Researchers of the MESA+ Institute for Nanotechnology and the CTIT Institute for ICT Research at the University of Twente in The Netherlands have demonstrated working electronic circuits that have been produced in a radically new way, using methods that resemble Darwinian evolution. The size of these circuits is comparable to the size of their conventional counterparts, but they are much closer to natural networks like the human brain. The findings promise a new generation of powerful, energy-efficient electronics, and have been published in the leading British journal Nature Nanotechnology.
One of the greatest successes of the 20th century has been the development of digital computers. During the last decades these computers have become more and more powerful by integrating ever smaller components on silicon chips. However, it is becoming increasingly hard and extremely expensive to continue this miniaturisation. Current transistors consist of only a handful of atoms. It is a major challenge to produce chips in which the millions of transistors have the same characteristics, and thus to make the chips operate properly. Another drawback is that their energy consumption is reaching unacceptable levels. It is obvious that one has to look for alternative directions, and it is interesting to see what we can learn from nature. Natural evolution has led to powerful ‘computers’ like the human brain, which can solve complex problems in an energy-efficient way. Nature exploits complex networks that can execute many tasks in parallel.
The approach of the researchers at the University of Twente is based on methods that resemble those found in Nature. They have used networks of gold nanoparticles for the execution of essential computational tasks. Contrary to conventional electronics, they have moved away from designed circuits. By using 'designless' systems, costly design mistakes are avoided. The computational power of their networks is enabled by applying artificial evolution. This evolution takes less than an hour, rather than millions of years. By applying electrical signals, one and the same network can be configured into 16 different logical gates. The evolutionary approach works around - or can even take advantage of - possible material defects that can be fatal in conventional electronics.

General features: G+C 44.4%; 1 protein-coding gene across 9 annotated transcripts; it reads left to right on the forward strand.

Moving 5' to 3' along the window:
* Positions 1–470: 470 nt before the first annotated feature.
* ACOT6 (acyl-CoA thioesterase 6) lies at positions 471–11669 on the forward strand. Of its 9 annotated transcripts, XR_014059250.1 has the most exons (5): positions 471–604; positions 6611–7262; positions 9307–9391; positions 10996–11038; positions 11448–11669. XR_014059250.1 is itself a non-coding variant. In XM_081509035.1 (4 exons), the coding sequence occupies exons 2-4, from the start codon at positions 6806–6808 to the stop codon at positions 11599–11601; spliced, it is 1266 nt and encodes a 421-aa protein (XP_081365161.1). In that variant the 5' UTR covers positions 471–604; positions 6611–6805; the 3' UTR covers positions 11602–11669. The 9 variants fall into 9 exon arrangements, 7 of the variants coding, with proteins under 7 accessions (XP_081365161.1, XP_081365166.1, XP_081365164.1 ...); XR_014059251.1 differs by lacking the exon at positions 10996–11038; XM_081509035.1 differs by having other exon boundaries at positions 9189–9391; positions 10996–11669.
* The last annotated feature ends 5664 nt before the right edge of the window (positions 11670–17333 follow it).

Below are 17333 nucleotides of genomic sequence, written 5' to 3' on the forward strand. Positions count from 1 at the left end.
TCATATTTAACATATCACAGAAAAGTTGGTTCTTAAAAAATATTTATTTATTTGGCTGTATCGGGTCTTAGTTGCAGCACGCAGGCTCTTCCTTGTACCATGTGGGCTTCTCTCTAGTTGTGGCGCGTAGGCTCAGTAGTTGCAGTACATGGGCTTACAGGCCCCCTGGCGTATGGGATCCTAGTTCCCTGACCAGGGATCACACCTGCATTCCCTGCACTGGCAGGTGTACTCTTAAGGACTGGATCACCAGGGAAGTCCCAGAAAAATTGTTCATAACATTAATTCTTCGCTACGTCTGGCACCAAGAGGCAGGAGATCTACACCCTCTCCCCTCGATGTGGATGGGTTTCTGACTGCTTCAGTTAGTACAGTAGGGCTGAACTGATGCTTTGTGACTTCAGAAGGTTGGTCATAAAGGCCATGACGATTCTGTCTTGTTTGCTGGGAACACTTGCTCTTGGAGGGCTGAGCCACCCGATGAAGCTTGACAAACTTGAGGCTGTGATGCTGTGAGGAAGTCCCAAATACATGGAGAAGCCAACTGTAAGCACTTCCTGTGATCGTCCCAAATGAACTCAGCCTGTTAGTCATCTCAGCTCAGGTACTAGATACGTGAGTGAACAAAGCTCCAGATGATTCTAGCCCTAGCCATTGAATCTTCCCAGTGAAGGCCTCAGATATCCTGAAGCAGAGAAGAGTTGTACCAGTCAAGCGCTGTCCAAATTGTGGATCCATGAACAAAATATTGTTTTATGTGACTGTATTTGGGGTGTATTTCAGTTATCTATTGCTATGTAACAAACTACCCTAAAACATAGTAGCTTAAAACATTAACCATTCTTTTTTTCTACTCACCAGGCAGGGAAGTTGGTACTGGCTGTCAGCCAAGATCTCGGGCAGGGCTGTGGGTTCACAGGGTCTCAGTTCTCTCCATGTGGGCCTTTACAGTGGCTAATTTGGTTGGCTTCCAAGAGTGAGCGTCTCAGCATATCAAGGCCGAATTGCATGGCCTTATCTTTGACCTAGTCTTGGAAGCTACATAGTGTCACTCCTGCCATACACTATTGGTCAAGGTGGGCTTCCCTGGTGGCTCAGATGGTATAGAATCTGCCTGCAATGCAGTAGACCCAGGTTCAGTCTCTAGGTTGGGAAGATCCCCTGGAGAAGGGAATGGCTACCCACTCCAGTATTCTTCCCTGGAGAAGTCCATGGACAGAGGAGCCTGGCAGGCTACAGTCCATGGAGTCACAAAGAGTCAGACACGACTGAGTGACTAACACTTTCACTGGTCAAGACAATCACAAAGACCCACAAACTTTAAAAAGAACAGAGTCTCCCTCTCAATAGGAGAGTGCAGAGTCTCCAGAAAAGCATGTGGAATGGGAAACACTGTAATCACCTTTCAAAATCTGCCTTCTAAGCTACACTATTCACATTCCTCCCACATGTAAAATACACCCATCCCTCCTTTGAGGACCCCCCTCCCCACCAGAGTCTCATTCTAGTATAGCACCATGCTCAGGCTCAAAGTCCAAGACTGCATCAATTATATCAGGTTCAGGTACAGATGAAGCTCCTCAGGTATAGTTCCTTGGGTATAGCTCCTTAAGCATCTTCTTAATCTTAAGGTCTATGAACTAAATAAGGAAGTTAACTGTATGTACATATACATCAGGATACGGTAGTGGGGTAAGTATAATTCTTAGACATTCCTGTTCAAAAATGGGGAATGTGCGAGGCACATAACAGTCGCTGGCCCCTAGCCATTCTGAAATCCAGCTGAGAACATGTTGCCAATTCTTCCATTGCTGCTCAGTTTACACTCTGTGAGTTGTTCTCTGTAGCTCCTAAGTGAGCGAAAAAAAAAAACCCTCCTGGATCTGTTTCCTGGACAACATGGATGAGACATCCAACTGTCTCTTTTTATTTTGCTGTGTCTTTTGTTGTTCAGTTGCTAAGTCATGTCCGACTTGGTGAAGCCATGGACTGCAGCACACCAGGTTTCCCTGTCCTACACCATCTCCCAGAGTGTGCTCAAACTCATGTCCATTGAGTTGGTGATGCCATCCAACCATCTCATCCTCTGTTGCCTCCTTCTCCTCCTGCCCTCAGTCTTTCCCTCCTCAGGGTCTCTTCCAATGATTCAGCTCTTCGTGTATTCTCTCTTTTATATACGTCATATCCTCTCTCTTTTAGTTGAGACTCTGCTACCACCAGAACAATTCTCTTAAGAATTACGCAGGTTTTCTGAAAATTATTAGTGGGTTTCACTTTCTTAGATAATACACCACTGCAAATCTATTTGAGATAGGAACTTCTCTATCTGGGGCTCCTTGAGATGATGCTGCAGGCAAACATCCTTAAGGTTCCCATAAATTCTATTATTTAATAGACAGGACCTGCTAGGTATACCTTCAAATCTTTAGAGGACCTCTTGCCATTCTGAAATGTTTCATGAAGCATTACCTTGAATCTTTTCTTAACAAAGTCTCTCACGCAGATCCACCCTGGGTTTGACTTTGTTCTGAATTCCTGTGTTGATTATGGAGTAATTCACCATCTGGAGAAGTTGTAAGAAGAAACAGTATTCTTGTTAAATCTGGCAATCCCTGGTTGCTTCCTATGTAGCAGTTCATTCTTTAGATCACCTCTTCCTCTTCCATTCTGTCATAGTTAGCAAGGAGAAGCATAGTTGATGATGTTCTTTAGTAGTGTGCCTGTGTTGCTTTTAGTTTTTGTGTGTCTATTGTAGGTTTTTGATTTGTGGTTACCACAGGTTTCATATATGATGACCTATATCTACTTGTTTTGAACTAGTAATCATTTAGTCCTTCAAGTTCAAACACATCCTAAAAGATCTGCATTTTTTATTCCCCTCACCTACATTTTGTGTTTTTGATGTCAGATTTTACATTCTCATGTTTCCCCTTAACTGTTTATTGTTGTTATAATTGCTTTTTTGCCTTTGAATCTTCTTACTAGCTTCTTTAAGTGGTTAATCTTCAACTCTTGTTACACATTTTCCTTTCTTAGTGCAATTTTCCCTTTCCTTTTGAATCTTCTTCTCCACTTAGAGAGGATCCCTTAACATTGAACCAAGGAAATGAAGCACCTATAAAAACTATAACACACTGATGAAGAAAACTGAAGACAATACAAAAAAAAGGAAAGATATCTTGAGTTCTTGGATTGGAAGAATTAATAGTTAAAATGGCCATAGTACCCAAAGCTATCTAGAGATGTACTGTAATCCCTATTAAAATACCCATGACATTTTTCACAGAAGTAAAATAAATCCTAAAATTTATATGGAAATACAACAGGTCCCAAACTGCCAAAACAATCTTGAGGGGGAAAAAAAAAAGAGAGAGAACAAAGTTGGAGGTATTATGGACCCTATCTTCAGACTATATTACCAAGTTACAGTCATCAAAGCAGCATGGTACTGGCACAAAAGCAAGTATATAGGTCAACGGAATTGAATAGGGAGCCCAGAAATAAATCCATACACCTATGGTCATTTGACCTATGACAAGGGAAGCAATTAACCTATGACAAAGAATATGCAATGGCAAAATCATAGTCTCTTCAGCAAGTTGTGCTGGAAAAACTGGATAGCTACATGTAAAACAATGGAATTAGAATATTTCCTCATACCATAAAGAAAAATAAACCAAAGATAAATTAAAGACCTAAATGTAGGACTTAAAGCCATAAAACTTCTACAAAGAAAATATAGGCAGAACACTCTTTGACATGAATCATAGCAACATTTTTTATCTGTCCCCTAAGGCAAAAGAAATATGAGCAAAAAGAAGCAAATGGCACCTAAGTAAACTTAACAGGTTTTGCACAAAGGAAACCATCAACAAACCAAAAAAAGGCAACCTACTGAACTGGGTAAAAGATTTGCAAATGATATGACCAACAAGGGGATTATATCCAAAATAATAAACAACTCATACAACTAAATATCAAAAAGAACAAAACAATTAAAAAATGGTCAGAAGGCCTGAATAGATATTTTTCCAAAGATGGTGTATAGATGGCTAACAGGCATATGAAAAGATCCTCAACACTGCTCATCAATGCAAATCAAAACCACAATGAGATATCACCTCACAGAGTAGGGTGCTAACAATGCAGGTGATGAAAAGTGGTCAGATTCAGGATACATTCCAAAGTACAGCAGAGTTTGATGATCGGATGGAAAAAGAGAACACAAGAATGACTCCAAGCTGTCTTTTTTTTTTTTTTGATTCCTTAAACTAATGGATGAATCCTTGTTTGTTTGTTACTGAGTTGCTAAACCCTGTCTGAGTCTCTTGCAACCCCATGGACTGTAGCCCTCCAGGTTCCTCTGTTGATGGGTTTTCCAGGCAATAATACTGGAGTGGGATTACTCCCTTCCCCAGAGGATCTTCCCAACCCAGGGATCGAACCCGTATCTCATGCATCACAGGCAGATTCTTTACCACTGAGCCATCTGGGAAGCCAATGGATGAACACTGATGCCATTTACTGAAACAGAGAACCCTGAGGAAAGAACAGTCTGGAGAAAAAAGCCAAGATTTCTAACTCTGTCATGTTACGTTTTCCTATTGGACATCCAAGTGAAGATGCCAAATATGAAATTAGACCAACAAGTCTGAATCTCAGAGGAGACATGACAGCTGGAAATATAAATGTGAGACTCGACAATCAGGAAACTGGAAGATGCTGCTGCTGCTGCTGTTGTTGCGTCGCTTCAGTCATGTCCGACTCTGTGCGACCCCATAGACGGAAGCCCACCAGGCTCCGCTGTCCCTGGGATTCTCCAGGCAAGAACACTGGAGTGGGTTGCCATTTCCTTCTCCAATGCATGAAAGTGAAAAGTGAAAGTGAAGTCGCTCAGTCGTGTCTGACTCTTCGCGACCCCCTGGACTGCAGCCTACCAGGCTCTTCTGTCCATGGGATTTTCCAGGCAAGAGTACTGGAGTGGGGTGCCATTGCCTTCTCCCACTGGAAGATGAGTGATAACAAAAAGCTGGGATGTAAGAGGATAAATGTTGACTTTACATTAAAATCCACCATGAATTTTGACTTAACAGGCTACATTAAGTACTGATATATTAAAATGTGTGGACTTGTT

It is the first time that scientists have succeeded in this way in realizing robust electronics with dimensions that can compete with commercial technology. According to prof. Wilfred van der Wiel (researcher at the University of Twente and teacher in the Master's Programme Nanotechnology) the realized circuits currently still have limited computing power. “But with this research we have delivered proof of principle: demonstrated that our approach works in practice. By scaling up the system, real added value will be produced in the future. Take for example the efforts to recognize patterns, such as with face recognition. This is very difficult for a regular computer, while humans and possibly also our circuits can do this much better." Another important advantage may be that this type of circuitry uses much less energy, both in the production, and during use. The researchers anticipate a wide range of applications, for example in portable electronics and in the medical world.
S.K. Bose*, C.P. Lawrence*, Z. Liu, K.S. Makarenko, R.M.J. van Damme, H.J. Broersma and W.G. van der Wiel,
Evolution of a Designless Nanoparticle Network into Reconfigurable Boolean Logic, Nature Nanotechnology
doi: 10.1038/NNANO.2015.207. *These authors contributed equally to this work.
The research has been funded by the EU and by the MESA+ and CTIT institutes of the University of Twente.
Prof. Hajo Broersma, H.J.Broersma@utwente.nl
Prof. Wilfred G. van der Wiel, W.G.vanderWiel@utwente.nl